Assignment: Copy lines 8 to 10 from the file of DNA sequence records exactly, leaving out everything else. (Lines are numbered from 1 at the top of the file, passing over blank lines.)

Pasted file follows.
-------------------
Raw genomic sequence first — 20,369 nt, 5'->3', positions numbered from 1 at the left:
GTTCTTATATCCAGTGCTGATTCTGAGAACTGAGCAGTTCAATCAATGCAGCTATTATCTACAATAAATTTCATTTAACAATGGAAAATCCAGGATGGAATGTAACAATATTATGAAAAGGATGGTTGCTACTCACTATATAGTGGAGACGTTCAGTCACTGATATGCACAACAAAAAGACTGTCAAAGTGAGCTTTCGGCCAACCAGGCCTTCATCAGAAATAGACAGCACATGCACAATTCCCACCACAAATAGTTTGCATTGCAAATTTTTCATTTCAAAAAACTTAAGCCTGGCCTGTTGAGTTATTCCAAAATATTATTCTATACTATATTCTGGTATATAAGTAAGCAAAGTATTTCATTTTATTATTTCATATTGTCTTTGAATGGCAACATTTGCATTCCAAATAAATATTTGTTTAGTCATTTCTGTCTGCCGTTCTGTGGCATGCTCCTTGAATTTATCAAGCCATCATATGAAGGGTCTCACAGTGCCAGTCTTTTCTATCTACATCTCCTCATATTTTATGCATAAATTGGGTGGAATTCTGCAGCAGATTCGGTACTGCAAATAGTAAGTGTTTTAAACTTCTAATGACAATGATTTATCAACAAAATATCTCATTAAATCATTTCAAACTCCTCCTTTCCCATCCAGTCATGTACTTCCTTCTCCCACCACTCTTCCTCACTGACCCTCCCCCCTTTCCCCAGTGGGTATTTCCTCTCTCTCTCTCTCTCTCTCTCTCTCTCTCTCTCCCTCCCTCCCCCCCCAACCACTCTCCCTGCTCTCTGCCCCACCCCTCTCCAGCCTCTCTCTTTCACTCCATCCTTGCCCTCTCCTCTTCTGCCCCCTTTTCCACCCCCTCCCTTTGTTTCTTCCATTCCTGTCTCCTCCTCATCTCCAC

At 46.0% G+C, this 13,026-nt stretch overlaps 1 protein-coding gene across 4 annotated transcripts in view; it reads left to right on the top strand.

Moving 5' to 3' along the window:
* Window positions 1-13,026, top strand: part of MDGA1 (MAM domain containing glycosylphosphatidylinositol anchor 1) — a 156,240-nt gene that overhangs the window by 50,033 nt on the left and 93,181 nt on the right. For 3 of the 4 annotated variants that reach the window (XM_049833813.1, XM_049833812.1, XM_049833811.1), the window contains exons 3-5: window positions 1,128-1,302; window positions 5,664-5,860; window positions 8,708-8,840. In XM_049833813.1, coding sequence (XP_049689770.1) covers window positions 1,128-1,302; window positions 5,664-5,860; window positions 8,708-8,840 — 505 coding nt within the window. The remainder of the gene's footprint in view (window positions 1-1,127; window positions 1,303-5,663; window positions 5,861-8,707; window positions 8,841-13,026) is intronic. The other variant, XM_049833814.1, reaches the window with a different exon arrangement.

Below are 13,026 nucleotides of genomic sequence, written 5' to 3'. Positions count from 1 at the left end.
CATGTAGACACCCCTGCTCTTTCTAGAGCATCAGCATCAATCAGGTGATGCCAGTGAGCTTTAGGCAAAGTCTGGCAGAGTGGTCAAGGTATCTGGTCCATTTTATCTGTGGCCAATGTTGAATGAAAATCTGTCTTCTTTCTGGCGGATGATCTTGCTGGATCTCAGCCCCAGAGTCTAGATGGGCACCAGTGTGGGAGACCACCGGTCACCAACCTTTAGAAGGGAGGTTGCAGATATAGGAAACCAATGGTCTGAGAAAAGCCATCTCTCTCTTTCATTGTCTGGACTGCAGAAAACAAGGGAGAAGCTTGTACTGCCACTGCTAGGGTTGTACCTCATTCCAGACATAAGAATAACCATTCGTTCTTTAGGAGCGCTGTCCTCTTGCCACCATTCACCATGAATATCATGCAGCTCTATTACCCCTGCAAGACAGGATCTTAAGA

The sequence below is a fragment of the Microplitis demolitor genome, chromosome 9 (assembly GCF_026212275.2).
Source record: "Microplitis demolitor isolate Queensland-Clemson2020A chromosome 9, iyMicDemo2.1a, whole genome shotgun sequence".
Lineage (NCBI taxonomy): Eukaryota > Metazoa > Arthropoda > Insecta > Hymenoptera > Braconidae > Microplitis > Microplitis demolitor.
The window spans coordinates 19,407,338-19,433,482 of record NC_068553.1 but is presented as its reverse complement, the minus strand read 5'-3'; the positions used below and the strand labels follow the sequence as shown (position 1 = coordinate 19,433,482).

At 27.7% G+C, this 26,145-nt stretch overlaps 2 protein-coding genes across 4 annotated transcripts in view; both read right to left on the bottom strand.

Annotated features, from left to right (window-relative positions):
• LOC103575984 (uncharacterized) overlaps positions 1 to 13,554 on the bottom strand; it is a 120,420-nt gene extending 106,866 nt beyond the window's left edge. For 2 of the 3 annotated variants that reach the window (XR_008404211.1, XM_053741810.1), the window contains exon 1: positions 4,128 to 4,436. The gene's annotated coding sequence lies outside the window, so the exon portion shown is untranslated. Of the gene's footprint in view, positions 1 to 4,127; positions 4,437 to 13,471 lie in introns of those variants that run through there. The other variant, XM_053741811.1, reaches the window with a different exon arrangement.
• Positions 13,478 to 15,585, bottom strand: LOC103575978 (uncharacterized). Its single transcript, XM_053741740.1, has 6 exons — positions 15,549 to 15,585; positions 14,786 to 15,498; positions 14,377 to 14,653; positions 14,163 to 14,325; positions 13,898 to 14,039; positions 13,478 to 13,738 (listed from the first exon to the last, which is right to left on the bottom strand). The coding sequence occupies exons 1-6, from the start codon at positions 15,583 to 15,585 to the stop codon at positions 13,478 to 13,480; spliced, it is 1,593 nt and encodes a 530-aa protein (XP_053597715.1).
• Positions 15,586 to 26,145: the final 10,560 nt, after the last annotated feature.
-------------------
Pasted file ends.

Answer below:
The sequence below is a fragment of the Microplitis demolitor genome, chromosome 9 (assembly GCF_026212275.2).
Source record: "Microplitis demolitor isolate Queensland-Clemson2020A chromosome 9, iyMicDemo2.1a, whole genome shotgun sequence".
Lineage (NCBI taxonomy): Eukaryota > Metazoa > Arthropoda > Insecta > Hymenoptera > Braconidae > Microplitis > Microplitis demolitor.